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THE

PRÀCTICE

OF

CONVEYANCING;

COMPRISING

RULES FOR THE PREPARATION AND EXAMINATION

OF

ALL ORDINARY ABSTRACTS OF TITLE.

TOGETHER WITH THE

LAW OF EVIDENCE

CONNECTED WITH THE

TITLE TO REAL AND PERSONAL PROPERTY.

BY JAMES STEWART,

OF LINCOLN'S INN, ESQ., BARRISTER AT LAW.

VOL. III.

LONDON:
SAUNDERS AND BENNING, LAW BOOKSELLERS,
(SUCCESSORS TO JOSEPH BUTTTERWORTH AND SON,)

43, FLEET STREET.

PRE FACE.

In presenting the last Volume of this work to the profession, the Author is desirous of mentioning his principal object in directing his attention to the subject. It appeared to him that a work which should show the exact state of the law, at the present time, respecting Abstracts of Title, and the alterations effected in it during the present century, would be both new and useful. The able work of Mr. Preston on Abstracts of Title is necessarily defective in these particulars.

The law of evidence, as it regards the title to property, has hitherto remained either altogether unconsidered, or has been merely treated of incidentally. Its importance seemed to demand a more careful consideration, and the Author hopes that this part of the present volume will at least be found useful.

The Author has endeavoured to touch as lightly as possible on those parts of the subject which have been considered by other writers, and to dwell only on

those which have remained uninvestigated. For this reason, the nature and qualities of estates have been mentioned so far only as was necessary to introduce the rules on the matters immediately under considera

tion.

In the arrangement of the work, the preference has been given to that which appeared the most practically useful, rather than that which was the most scientific. The plan adopted, however, although on the whole the most advisable, has sometimes precluded the discussion of each subject in all its different bearings in the same part of the work. A reference to the INDEX will obviate any difficulty on this account.

The Author has not been able to pass the whole of the work through the press so rapidly as he could have wished; and some cases have been reported since the portion of the following pages to which they relate were printed. He takes this opportunity of noticing them below,* and of requesting the reader to insert them in their proper places.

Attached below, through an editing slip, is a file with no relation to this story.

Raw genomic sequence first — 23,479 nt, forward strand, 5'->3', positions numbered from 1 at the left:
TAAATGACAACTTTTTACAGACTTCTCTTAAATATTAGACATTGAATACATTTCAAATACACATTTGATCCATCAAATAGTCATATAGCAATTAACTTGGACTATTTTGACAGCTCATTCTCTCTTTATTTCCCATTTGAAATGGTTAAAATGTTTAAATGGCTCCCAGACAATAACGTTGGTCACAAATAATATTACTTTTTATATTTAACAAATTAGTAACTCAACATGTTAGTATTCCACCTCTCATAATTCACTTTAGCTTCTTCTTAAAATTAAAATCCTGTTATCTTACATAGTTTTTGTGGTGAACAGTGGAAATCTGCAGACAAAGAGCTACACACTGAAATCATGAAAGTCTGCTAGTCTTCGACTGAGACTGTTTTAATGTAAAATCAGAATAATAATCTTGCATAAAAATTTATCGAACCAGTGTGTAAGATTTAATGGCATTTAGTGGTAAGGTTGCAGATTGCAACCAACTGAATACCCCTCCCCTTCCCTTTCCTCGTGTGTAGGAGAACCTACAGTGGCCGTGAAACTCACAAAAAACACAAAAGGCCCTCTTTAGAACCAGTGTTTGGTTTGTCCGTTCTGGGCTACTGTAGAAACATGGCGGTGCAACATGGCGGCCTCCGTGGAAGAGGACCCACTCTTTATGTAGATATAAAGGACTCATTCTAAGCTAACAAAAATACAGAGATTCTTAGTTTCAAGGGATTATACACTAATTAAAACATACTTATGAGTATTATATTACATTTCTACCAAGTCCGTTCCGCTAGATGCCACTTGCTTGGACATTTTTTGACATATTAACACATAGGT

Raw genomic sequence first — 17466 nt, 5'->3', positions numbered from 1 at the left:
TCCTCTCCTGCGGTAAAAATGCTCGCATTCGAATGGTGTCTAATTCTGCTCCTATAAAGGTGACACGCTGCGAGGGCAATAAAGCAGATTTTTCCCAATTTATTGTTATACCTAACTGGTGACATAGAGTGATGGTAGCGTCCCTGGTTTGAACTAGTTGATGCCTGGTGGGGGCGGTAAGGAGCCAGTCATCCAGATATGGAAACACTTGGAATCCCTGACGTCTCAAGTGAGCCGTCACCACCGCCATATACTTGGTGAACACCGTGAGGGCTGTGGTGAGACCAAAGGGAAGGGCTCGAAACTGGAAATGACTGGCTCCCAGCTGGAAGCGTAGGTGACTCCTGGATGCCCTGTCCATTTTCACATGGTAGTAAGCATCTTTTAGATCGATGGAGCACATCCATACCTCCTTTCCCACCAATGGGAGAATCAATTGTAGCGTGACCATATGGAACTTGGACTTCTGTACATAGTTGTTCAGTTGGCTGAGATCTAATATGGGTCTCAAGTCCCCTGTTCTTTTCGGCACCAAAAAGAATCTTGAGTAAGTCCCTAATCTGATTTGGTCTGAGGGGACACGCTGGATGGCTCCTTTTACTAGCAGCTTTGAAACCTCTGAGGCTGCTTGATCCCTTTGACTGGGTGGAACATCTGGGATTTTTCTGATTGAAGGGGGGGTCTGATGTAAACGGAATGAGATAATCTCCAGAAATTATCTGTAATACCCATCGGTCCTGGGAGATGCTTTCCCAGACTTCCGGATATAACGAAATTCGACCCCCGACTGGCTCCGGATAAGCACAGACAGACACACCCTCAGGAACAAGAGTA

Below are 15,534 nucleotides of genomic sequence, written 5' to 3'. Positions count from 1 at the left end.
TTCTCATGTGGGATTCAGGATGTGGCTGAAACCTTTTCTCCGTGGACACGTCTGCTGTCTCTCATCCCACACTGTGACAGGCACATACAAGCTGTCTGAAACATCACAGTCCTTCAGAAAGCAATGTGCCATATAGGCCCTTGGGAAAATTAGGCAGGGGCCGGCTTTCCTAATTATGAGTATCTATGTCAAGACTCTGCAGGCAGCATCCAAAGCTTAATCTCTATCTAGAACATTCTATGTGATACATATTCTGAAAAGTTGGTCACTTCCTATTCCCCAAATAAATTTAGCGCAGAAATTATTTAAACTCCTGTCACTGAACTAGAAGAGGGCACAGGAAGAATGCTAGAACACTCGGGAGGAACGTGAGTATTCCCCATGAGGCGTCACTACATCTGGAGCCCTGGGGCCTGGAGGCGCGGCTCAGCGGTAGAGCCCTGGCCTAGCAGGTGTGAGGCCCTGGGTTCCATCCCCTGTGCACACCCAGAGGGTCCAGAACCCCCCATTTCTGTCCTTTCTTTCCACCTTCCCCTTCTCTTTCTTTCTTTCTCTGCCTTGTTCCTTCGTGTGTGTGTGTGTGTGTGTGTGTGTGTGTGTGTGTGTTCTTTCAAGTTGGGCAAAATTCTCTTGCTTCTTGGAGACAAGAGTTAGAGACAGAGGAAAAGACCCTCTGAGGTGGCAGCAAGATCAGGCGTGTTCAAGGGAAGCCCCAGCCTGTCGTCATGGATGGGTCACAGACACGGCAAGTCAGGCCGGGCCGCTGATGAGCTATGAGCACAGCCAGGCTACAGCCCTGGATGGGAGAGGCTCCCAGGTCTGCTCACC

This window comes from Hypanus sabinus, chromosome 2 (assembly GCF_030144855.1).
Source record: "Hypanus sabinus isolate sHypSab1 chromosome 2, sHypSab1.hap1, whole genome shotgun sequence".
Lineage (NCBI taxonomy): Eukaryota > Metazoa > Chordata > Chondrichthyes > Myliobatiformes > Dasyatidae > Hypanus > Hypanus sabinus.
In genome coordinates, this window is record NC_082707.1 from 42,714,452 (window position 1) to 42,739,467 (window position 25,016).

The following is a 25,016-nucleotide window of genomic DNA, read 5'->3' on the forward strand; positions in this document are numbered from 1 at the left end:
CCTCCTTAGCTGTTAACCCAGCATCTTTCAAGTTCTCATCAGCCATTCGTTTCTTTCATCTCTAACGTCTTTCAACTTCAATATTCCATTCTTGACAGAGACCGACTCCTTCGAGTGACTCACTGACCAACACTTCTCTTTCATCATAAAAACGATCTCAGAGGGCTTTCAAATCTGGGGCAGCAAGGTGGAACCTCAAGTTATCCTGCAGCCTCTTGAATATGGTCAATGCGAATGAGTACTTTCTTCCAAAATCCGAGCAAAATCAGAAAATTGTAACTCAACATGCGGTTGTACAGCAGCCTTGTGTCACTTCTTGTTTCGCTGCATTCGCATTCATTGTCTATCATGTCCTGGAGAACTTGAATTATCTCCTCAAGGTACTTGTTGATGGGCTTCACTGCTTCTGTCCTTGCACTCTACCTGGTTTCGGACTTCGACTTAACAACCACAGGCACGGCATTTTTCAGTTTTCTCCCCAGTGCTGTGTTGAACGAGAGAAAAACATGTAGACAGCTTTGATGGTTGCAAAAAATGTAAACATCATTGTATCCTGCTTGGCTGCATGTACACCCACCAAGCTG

March 19, 1831. 8, New Square, Lincoln's Inn.

* Page 44.—To the cases cited in n. (c) add Walker v. Moore, 10 B. & C. 416.

Page 99.—To the case cited in n. (d) add Warren v. Richardson, 1 Younge, 1.

Page 120.—The salary of the assistant parliamentary counsel to the Treasury is not assignable, and the court will appoint a receiver of it. Cooper v. Reilly, 2 Sim. 560.

Page 121.-A rent change per auter vie, if the grantor dies, leaving cestui que vie, goes to grantee's executors, though not named in the grant. Bearpark v. Hutchinson and wife, 7 Bing. 178.

Page 180.-A purchaser of property under a commission of bankrupt, which is afterwards superseded by a creditor, in not protected by 6 Geo. IV. c. 16. s. 87, from a claim, at the suit of the assignees under a subsequent commission. Gould v. Shoyer, 6 Bing. 738.

Page 221.-Where a younger son, who had lived with his father some years before his death, and managed his concerns, and had the superintendence of his property, entered on his lands at his death, and continued in possession for several years, claiming as heir to his father on the ground of the illegitimacy of his elder brother, and levied a fine; it was held that the fine did not bar the right of the eldest son to recover possession by ejectment, without au actual entry to avoid the fine. Doe d. Davis v. Davis, 12 Pri. 756.

Page 232.-A lord of a manor cannot establish a claim to the exclusive right of cutting sea-weeds on rocks situate below low-water mark, except by a grant from the king, or by such long and indisturbed enjoyment of it as to give him a title by proscription. The possession necessary to constitute a title by proscription, must be uninterrupted and peaceable. Benest v. Pipon, 1 Knapp, 60.

Page 279, n. (a)-Add Harvey v. Reynolds, 12 Pri. 724.

Page 296, and 427.-A right to a pew can only exist by faculty or by prescription. Where the prescription is interrupted, the jury are not bound to presume a faculty from long uninterrupted possession. Morgan v. Curtis, 3 M. & R. 389.

Page 317.—By a deed dated in 1822, lands are conveyed to such uses as A. B. should appoint. In 1826, a judgment was obtained against him; and in 1827, he mortgaged the estate, and appointed it to the use of C. D. for five hundred years, for securing the money advanced. After the execution of this deed, the judgment creditor issued an elegit.

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